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Ithaca Public Workers Coalition advocates for stronger labor agreements, increased support from Cornell University

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  • Staff Report 

The Ithaca Public Workers Coalition (IPWC) has been a vocal advocate for the rights and interests of local workers since its inception nearly a year ago.


The group has recently demonstrated support for Cynthia Brock, a Ward 1 candidate for the Ithaca Common Council, endorsed by the Midstate Central Labor Council, a branch of the New York State AFL-CIO. Members of various professions including police officers, firefighters, and electricians have been canvassing in Ward 1 to discuss with union members why Brock is the favored candidate for labor. The IPWC was recognized for its commitment to union solidarity and public service, receiving the Joe Hill Award at the annual Labor Day Picnic.

The coalition has been monitoring labor agreements closely, and since Labor Day, one of its member unions, the Ithaca Professional Firefighters Association, secured a new labor contract with the City of Ithaca after working without an agreement since 2020. IPWC spokesperson, Tom Condzella expressed satisfaction at the results of union solidarity, emphasizing the importance of fair deals for public servants, especially frontline workers like firefighters. He anticipates new labor agreements for the Ithaca Police Benevolent Association and the Executive Association by year-end, attributing positive advancements to the city’s new negotiations team and the removal of the City Attorney from the bargaining table.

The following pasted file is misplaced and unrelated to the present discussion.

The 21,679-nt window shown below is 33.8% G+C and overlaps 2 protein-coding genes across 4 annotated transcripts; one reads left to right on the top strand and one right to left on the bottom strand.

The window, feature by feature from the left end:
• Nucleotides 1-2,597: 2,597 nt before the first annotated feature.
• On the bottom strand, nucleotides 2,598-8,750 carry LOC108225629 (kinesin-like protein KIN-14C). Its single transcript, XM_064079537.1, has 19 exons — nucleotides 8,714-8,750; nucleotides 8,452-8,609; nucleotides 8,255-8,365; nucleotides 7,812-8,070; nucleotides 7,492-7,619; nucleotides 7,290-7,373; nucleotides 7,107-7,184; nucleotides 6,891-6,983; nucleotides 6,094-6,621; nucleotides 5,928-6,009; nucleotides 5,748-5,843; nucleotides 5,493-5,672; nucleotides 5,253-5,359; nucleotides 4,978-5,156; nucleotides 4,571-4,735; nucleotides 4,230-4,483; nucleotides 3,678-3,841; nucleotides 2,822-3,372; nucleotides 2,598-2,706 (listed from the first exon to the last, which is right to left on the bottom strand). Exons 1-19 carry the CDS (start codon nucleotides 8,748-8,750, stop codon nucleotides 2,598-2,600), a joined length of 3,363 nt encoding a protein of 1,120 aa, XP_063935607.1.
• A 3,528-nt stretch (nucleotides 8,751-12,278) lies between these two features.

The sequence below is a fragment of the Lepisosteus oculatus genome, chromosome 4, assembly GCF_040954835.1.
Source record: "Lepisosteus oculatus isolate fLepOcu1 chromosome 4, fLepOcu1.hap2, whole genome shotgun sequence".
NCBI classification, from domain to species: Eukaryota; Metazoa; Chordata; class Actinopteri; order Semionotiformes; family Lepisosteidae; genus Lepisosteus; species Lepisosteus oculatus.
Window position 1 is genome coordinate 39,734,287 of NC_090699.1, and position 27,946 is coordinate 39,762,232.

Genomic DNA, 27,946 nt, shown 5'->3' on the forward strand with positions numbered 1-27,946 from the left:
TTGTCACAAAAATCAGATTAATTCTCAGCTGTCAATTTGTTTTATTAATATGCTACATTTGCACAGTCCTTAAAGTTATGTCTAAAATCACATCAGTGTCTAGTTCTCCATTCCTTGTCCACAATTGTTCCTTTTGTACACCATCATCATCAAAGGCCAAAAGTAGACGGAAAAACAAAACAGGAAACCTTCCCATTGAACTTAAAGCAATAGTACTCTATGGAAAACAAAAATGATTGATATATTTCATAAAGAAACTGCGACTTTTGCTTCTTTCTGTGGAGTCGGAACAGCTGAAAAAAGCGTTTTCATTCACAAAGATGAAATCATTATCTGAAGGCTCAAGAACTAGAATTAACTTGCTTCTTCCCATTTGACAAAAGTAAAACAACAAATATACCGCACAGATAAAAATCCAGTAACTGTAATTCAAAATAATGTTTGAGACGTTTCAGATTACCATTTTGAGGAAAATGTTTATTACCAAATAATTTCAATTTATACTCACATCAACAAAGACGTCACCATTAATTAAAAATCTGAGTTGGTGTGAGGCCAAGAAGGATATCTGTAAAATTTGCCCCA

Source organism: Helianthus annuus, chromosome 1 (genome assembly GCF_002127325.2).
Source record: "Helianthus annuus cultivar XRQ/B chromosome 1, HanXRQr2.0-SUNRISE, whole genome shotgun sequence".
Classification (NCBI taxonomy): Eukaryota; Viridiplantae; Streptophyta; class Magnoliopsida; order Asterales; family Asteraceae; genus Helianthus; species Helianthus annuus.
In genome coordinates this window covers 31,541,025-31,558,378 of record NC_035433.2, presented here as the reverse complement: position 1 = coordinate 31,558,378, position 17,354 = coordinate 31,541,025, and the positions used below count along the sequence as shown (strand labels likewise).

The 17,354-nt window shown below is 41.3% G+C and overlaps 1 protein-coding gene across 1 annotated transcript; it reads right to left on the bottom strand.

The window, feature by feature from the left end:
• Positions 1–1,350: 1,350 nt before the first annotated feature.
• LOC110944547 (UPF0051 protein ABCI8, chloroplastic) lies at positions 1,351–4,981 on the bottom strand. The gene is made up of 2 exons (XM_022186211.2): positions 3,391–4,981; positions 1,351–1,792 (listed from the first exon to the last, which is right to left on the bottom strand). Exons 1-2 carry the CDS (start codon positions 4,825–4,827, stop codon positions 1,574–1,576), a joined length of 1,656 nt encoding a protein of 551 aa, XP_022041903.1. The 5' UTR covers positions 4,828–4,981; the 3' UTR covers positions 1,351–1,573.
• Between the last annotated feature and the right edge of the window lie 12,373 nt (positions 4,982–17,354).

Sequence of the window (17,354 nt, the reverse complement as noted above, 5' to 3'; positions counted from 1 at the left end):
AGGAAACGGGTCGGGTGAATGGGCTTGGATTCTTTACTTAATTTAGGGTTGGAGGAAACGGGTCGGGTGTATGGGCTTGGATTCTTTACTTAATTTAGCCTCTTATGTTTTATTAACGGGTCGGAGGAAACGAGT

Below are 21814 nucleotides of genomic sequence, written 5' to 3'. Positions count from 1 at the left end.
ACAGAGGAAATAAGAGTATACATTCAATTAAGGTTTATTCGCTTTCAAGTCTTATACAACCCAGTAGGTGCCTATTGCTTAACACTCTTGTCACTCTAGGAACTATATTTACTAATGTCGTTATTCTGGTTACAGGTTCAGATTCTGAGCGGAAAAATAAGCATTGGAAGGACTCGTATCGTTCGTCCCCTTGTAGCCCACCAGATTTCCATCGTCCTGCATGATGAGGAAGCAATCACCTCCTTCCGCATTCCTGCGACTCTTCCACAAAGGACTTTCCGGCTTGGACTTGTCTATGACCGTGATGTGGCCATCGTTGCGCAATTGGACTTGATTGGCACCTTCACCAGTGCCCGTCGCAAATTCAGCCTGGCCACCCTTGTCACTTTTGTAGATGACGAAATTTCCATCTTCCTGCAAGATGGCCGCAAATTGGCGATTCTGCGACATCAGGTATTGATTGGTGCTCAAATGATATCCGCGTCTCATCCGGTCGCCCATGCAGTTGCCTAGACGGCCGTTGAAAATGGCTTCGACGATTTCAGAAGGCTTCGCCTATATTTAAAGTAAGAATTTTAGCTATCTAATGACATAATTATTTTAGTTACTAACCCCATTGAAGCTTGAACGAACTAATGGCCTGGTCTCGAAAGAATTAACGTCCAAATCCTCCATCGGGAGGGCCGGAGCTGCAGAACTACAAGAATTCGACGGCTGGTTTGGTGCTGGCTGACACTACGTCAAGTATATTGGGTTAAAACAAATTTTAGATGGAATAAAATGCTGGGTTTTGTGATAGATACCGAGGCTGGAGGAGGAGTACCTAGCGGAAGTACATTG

Regarding financial contributions from Cornell University to the City of Ithaca, the IPWC insists on more frequent reviews and renegotiations of the agreement and calls for increased funding comparable to Cornell’s peer institutions. Condzella emphasized the strain on local public workers and city infrastructure due to increased service demand and staffing shortages. He pointed out the critical need for a balanced agreement between Cornell and the city that takes into account the working people of Ithaca and the community, including Cornell’s faculty, students, and staff. The coalition remains hopeful for a resolution that prevents any disruption or diminishment of public services in the City of Ithaca.